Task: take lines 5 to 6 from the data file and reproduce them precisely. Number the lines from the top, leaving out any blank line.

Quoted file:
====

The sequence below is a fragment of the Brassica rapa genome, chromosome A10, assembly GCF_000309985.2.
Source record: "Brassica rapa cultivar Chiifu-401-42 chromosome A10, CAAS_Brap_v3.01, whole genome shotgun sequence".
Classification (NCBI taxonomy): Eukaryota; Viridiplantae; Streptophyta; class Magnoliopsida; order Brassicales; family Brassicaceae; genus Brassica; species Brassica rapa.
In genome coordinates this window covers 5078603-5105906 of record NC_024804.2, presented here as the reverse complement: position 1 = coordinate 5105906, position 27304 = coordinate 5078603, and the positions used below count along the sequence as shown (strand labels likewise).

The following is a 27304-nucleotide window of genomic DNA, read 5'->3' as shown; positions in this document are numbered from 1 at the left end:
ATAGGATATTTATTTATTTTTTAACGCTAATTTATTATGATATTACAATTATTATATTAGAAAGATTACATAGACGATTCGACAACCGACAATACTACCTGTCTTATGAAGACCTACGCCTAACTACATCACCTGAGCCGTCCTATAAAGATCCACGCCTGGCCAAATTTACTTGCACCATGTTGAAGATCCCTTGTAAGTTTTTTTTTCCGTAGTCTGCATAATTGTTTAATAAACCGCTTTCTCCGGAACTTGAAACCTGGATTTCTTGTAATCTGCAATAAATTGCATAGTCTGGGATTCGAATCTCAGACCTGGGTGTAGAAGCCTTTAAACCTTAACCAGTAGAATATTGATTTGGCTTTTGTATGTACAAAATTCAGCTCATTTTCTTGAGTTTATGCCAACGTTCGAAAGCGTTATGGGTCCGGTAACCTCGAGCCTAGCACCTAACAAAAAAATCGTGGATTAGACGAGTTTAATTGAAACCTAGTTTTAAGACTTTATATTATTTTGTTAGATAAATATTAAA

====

The following is a 27304-nucleotide window of genomic DNA, read 5'->3' as shown; positions in this document are numbered from 1 at the left end:
ATAGGATATTTATTTATTTTTTAACGCTAATTTATTATGATATTACAATTATTATATTAGAAAGATTACATAGACGATTCGACAACCGACAATACTACCTGTCTTATGAAGACCTACGCCTAACTACATCACCTGAGCCGTCCTATAAAGATCCACGCCTGGCCAAATTTACTTGCACCATGTTGAAGATCCCTTGTAAGTTTTTTTTTCCGTAGTCTGCATAATTGTTTAATAAACCGCTTTCTCCGGAACTTGAAACCTGGATTTCTTGTAATCTGCAATAAATTGCATAGTCTGGGATTCGAATCTCAGACCTGGGTGTAGAAGCCTTTAAACCTTAACCAGTAGAATATTGATTTGGCTTTTGTATGTACAAAATTCAGCTCATTTTCTTGAGTTTATGCCAACGTTCGAAAGCGTTATGGGTCCGGTAACCTCGAGCCTAGCACCTAACAAAAAAATCGTGGATTAGACGAGTTTAATTGAAACCTAGTTTTAAGACTTTATATTATTTTGTTAGATAAATATTAAA